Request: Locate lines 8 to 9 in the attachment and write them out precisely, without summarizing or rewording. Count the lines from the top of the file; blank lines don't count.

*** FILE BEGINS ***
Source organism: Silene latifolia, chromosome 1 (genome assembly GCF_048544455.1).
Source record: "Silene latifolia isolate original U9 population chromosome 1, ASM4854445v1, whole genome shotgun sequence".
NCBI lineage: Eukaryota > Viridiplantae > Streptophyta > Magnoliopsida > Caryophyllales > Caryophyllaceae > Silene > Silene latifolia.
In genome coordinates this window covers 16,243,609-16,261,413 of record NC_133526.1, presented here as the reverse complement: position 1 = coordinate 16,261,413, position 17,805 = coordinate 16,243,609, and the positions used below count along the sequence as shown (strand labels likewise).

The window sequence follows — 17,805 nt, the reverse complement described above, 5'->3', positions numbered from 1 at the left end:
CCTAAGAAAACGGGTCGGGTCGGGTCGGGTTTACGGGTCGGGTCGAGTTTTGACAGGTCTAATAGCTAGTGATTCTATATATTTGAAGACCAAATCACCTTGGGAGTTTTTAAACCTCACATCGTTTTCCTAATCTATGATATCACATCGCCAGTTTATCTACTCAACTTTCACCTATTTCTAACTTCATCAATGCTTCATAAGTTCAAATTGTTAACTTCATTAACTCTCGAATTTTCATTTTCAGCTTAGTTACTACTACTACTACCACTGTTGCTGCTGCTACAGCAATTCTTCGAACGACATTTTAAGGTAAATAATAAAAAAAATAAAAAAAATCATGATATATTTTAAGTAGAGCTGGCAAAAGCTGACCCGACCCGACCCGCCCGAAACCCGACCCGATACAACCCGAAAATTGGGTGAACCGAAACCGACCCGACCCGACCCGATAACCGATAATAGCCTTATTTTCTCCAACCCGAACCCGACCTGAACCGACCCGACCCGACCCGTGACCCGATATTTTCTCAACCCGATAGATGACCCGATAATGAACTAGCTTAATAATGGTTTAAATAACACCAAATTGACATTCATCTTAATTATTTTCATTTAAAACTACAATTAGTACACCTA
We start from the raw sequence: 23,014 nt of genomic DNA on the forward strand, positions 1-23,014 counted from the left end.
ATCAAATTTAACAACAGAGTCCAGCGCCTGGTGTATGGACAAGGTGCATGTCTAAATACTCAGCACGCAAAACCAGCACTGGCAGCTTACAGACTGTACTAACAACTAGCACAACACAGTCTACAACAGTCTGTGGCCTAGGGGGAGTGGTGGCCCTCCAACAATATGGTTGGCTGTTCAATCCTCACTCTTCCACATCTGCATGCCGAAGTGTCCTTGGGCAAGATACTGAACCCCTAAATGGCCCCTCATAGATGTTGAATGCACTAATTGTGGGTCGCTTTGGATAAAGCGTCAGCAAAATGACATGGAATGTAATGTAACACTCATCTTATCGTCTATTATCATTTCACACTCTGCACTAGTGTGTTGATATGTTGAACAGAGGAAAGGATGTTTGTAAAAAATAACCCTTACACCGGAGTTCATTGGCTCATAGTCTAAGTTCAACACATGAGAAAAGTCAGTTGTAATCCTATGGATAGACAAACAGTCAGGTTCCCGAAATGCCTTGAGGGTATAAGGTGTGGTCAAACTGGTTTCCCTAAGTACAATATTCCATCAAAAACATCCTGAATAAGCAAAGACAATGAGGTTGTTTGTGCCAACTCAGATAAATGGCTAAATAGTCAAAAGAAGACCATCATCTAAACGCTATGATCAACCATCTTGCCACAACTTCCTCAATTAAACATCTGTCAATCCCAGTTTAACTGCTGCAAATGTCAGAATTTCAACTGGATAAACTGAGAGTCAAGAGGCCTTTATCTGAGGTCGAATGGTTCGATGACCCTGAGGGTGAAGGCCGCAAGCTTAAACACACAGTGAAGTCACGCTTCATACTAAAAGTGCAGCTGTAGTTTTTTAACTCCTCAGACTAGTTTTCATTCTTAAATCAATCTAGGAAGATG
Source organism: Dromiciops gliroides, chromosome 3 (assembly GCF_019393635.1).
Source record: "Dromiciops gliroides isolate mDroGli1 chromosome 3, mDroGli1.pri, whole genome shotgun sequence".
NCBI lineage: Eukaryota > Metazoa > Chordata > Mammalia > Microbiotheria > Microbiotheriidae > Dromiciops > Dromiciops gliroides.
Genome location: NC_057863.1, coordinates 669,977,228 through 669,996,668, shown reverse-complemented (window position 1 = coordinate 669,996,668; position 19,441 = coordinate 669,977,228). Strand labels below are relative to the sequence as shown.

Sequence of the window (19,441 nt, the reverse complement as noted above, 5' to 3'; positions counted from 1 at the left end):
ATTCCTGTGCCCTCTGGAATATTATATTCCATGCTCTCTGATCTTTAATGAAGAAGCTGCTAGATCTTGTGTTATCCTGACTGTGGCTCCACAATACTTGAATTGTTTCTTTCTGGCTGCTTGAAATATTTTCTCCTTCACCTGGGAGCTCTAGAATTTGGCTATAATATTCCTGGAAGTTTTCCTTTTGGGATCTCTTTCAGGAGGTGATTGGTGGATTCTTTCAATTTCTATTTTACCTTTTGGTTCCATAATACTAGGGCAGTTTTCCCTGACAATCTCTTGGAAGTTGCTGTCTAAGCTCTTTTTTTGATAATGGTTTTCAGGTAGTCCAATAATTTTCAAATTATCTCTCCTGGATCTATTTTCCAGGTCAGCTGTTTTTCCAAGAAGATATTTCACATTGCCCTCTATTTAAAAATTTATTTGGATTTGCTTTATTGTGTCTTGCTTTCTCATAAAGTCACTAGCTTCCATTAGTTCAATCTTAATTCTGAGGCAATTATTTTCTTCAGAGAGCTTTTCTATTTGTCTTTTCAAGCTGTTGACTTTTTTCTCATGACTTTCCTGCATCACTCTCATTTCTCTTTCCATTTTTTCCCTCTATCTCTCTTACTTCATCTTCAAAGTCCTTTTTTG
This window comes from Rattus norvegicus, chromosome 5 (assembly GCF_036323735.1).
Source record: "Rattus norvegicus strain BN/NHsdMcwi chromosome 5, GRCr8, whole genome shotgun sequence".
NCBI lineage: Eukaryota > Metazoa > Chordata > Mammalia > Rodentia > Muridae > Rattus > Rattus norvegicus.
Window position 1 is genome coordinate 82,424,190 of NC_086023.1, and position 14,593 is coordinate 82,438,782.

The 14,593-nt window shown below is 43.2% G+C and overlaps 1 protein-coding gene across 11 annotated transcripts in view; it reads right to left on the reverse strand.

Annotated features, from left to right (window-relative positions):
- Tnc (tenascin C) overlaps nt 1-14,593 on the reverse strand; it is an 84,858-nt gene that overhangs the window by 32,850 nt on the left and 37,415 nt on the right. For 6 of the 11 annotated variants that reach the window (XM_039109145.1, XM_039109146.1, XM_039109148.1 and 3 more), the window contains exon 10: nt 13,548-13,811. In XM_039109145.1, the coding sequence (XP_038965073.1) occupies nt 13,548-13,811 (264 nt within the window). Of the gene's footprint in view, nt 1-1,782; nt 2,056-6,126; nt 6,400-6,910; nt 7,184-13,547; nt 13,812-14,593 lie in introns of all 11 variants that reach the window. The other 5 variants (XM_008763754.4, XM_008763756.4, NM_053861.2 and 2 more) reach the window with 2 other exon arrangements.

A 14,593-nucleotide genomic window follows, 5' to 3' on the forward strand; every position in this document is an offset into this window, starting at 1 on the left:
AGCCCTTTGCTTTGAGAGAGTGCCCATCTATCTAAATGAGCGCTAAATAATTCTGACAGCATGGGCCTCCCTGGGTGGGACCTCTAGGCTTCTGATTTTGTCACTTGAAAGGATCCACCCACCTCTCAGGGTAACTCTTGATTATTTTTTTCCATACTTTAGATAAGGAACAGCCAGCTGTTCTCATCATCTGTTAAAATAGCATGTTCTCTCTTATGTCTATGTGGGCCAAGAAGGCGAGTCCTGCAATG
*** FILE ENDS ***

ATCAAATTTAACAACAGAGTCCAGCGCCTGGTGTATGGACAAGGTGCATGTCTAAATACTCAGCACGCAAAACCAGCACTGGCAGCTTACAGACTGTACTAACAACTAGCACAACACAGTCTACAACAGTCTGTGGCCTAGGGGGAGTGGTGGCCCTCCAACAATATGGTTGGCTGTTCAATCCTCACTCTTCCACATCTGCATGCCGAAGTGTCCTTGGGCAAGATACTGAACCCCTAAATGGCCCCTCATAGATGTTGAATGCACTAATTGTGGGTCGCTTTGGATAAAGCGTCAGCAAAATGACATGGAATGTAATGTAACACTCATCTTATCGTCTATTATCATTTCACACTCTGCACTAGTGTGTTGATATGTTGAACAGAGGAAAGGATGTTTGTAAAAAATAACCCTTACACCGGAGTTCATTGGCTCATAGTCTAAGTTCAACACATGAGAAAAGTCAGTTGTAATCCTATGGATAGACAAACAGTCAGGTTCCCGAAATGCCTTGAGGGTATAAGGTGTGGTCAAACTGGTTTCCCTAAGTACAATATTCCATCAAAAACATCCTGAATAAGCAAAGACAATGAGGTTGTTTGTGCCAACTCAGATAAATGGCTAAATAGTCAAAAGAAGACCATCATCTAAACGCTATGATCAACCATCTTGCCACAACTTCCTCAATTAAACATCTGTCAATCCCAGTTTAACTGCTGCAAATGTCAGAATTTCAACTGGATAAACTGAGAGTCAAGAGGCCTTTATCTGAGGTCGAATGGTTCGATGACCCTGAGGGTGAAGGCCGCAAGCTTAAACACACAGTGAAGTCACGCTTCATACTAAAAGTGCAGCTGTAGTTTTTTAACTCCTCAGACTAGTTTTCATTCTTAAATCAATCTAGGAAGATG
Source organism: Dromiciops gliroides, chromosome 3 (assembly GCF_019393635.1).